Vol. 21, No. 30
On December 2, the California High Speed Rail Authority approved a staff recommendation to begin construction of California’s 500-mile high-speed line with a 65-mile segment of track in Central Valley, from Borden in Madera County (pop. 57,000), through Fresno to Corcoran (pop. 14,500) north of Bakersfield. Roelof van Ark, the Authority’s CEO said this segment would make “the best use of the $4.3 billion currently available construction funds.” But the Board’s decision unleashed a storm of criticism and controversy.
Congressman Dennis Cardoza, representing the congressional district in which the project is to be located, strongly condemned the decision as wasteful and seriously flawed. “It defies logic and common sense to have the train start and stop in remote areas that have no hope of attaining the ridership needed to justify the cost of the project,” he stated in a letter to U.S. Transportation Secretary Ray LaHood and Federal Railroad Administrator Joseph Szabo. State Sen. Alan Lowenthal who chairs the Senate committee that oversees the high-speed rail project, accused the Authority’s board of acting prematurely, “in a panic mode,” to meet a federal deadline.
And indeed, the Authority was under a deadline to pick a route and enter into a funding agreement with the Federal Railroad Administration (FRA) by the end of the year. FRA further specified that all federal funding awarded to the project must be dedicated to a single operable line segment in the Central Valley. By choosing a relatively isolated area for the first stretch of track, FRA hoped the project could avoid the kind of community resistance and delay that the project had encountered in the more densely settled San Francisco Bay and Los Angeles areas
But the decision to spend $4.3 billion on an isolated 65-mile stretch of track in the sparsely populated Central Valley, far removed from any large population concentration, could instead become a huge embarrassment for the Administration. If Congress fails to authorize further funds to extend the line—a highly likely possibility in a Republican-controlled House of Representatives —the project will end up truly as “a high-speed Train to Nowhere.” Like Alaska’s “Bridge to Nowhere,” the Central Valley rail line will become a target of jokes and ridicule, and a symbol of wasteful government spending on a project that makes little common sense to the average citizen. It will strengthen the congressional critics’ contention that the U.S. DOT cannot be trusted with wisely managing its discretionary spending authority and does not deserve to retain its power to make “executive earmarks.” And by enabling “the Train to Nowhere” with a $715 million grant, the Administration casts doubt on the soundness of the entire federal high-speed rail program and its decision-making process.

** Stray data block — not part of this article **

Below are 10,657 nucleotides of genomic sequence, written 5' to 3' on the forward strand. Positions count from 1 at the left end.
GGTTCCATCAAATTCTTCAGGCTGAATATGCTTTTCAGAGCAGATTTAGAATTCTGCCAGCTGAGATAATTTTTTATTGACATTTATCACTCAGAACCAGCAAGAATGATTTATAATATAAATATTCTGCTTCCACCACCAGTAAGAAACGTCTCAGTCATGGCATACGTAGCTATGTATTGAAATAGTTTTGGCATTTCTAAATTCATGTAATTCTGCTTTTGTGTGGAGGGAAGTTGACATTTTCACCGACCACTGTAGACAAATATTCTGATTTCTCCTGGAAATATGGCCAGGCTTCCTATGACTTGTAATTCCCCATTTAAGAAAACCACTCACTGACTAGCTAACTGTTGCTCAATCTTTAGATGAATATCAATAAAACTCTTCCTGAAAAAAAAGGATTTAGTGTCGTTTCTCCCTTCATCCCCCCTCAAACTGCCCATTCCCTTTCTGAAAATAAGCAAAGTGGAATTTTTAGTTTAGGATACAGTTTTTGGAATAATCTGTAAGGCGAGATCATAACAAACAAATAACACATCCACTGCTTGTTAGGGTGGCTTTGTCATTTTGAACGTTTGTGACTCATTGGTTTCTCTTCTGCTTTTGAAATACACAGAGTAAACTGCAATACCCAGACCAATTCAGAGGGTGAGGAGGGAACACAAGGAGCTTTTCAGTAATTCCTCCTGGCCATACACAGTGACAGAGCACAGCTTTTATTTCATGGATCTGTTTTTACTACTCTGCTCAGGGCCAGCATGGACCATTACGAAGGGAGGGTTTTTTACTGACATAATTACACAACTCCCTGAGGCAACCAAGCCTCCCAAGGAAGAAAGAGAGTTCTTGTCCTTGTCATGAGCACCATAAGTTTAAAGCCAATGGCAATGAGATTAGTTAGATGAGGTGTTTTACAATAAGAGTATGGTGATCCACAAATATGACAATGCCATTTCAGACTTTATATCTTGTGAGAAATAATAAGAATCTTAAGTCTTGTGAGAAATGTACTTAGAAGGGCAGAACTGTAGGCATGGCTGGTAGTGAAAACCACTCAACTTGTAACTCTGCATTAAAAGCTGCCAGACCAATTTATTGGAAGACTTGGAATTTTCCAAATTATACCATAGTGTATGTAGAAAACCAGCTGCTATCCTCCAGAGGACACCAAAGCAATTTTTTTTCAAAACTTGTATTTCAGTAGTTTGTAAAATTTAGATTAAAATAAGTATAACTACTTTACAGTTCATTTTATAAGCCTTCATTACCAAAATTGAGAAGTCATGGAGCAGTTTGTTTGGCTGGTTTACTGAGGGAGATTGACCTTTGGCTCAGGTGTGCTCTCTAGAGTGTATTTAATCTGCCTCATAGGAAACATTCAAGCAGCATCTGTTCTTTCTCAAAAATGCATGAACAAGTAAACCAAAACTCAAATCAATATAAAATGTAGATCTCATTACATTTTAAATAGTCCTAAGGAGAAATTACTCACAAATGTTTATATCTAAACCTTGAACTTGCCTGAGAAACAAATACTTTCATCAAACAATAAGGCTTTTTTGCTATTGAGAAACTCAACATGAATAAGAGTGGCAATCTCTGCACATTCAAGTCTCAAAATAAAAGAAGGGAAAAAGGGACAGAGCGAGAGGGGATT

C. Kenneth Orski is a public policy consultant and former principal of the Urban Mobility Corporation. He has worked professionally in the field of transportation for over 30 years, in both the public and private sector. He is editor and publisher of Innovation NewsBriefs, now in its 21st year of publication.